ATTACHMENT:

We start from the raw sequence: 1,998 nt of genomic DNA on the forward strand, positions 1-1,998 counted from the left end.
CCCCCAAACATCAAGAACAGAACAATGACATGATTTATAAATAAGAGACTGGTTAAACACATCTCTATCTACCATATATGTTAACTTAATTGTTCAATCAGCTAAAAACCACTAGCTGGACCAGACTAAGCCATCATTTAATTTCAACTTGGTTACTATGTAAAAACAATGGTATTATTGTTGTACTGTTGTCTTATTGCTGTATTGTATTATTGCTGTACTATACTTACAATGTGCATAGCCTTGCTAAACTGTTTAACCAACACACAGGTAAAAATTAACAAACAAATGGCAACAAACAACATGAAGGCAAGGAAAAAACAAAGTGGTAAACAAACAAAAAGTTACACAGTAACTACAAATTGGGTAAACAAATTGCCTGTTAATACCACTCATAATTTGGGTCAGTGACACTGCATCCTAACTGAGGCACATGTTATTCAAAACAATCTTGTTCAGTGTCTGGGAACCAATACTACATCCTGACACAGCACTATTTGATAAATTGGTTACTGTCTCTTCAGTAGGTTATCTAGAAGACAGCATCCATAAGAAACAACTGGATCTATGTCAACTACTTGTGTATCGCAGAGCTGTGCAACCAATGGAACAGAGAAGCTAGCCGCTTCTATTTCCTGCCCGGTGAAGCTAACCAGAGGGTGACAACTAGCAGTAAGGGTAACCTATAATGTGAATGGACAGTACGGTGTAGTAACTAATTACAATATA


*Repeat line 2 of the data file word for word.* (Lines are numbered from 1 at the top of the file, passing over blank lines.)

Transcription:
CCCCCAAACATCAAGAACAGAACAATGACATGATTTATAAATAAGAGACTGGTTAAACACATCTCTATCTACCATATATGTTAACTTAATTGTTCAATCAGCTAAAAACCACTAGCTGGACCAGACTAAGCCATCATTTAATTTCAACTTGGTTACTATGTAAAAACAATGGTATTATTGTTGTACTGTTGTCTTATTGCTGTATTGTATTATTGCTGTACTATACTTACAATGTGCATAGCCTTGCTAAACTGTTTAACCAACACACAGGTAAAAATTAACAAACAAATGGCAACAAACAACATGAAGGCAAGGAAAAAACAAAGTGGTAAACAAACAAAAAGTTACACAGTAACTACAAATTGGGTAAACAAATTGCCTGTTAATACCACTCATAATTTGGGTCAGTGACACTGCATCCTAACTGAGGCACATGTTATTCAAAACAATCTTGTTCAGTGTCTGGGAACCAATACTACATCCTGACACAGCACTATTTGATAAATTGGTTACTGTCTCTTCAGTAGGTTATCTAGAAGACAGCATCCATAAGAAACAACTGGATCTATGTCAACTACTTGTGTATCGCAGAGCTGTGCAACCAATGGAACAGAGAAGCTAGCCGCTTCTATTTCCTGCCCGGTGAAGCTAACCAGAGGGTGACAACTAGCAGTAAGGGTAACCTATAATGTGAATGGACAGTACGGTGTAGTAACTAATTACAATATA